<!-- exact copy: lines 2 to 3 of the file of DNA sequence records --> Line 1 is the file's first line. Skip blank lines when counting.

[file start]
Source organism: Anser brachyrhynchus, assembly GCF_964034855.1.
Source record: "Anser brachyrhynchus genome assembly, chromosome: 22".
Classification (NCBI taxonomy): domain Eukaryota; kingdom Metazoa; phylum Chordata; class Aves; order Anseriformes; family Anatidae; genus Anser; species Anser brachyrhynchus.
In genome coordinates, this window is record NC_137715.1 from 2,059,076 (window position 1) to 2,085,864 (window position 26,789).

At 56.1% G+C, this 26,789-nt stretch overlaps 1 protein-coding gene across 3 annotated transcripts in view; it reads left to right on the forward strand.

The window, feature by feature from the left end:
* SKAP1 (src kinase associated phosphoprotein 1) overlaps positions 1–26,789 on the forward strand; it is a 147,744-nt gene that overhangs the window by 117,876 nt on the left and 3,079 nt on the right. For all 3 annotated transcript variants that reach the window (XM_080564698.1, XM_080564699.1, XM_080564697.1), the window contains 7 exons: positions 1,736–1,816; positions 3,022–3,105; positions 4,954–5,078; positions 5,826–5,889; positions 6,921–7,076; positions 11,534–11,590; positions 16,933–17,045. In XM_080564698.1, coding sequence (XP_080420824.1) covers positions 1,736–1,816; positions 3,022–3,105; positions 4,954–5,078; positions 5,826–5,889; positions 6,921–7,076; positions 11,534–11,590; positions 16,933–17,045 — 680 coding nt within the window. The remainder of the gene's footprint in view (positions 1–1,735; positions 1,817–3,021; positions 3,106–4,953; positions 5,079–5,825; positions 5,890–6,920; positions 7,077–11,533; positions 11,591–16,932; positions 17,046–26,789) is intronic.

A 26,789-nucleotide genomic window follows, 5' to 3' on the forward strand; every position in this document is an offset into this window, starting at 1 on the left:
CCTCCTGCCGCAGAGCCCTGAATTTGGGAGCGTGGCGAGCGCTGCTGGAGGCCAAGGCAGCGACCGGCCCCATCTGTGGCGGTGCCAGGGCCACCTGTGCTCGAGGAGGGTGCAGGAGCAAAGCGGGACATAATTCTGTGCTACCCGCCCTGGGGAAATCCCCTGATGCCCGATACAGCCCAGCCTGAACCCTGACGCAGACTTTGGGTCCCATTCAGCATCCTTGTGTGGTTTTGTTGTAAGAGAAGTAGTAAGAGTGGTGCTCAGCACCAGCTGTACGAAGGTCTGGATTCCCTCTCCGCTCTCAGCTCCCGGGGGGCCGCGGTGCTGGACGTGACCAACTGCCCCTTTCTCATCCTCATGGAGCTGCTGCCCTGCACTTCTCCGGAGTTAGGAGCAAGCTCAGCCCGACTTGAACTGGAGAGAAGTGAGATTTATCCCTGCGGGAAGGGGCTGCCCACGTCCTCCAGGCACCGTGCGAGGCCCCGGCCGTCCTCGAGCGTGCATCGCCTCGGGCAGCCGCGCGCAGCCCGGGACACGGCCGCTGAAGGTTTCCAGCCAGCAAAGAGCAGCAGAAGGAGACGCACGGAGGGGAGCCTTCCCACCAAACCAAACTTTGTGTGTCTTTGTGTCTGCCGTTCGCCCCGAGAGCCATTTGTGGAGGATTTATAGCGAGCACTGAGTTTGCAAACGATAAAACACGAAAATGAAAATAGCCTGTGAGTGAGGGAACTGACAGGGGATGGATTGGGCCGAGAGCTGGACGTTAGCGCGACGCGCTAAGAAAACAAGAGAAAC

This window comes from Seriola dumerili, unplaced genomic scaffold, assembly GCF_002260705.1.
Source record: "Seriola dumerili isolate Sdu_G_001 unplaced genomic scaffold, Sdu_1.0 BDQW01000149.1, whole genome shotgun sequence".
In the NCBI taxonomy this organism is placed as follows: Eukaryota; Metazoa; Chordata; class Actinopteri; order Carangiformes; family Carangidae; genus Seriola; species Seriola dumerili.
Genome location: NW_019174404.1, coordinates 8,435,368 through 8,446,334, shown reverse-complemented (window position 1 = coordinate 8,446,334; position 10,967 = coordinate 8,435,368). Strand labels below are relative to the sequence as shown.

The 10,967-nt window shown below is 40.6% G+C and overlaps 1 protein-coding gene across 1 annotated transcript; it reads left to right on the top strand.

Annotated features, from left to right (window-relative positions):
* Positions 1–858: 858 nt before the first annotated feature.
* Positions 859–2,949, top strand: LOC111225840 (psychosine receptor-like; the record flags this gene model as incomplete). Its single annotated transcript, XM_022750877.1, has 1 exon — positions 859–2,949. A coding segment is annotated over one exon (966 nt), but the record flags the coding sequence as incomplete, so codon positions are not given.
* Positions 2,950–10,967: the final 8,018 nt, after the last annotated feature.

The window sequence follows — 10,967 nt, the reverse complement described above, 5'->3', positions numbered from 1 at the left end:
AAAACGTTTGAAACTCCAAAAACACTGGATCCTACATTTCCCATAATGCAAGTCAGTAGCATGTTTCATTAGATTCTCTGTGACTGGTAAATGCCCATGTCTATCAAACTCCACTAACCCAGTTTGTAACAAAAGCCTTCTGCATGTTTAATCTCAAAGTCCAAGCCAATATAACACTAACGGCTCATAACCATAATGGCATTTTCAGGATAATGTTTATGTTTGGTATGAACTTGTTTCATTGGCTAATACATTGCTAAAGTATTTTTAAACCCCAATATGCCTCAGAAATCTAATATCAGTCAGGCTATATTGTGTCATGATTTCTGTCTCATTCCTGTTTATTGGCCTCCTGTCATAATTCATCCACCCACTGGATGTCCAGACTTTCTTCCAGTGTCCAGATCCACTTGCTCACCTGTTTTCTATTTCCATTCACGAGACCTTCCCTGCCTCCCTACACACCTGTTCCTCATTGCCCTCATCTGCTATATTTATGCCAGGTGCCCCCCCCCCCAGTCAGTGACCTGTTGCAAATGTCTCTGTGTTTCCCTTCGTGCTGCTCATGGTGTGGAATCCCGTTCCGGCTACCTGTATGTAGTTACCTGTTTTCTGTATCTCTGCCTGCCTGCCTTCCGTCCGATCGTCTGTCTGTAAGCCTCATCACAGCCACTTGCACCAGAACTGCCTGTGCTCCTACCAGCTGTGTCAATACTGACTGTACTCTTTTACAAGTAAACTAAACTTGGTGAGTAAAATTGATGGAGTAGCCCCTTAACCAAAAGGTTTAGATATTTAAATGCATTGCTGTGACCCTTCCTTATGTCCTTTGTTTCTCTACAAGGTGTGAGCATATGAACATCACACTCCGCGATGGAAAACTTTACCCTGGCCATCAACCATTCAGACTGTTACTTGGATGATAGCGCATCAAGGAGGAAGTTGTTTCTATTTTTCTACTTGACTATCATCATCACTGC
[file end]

Source record: "Anser brachyrhynchus genome assembly, chromosome: 22".
Classification (NCBI taxonomy): domain Eukaryota; kingdom Metazoa; phylum Chordata; class Aves; order Anseriformes; family Anatidae; genus Anser; species Anser brachyrhynchus.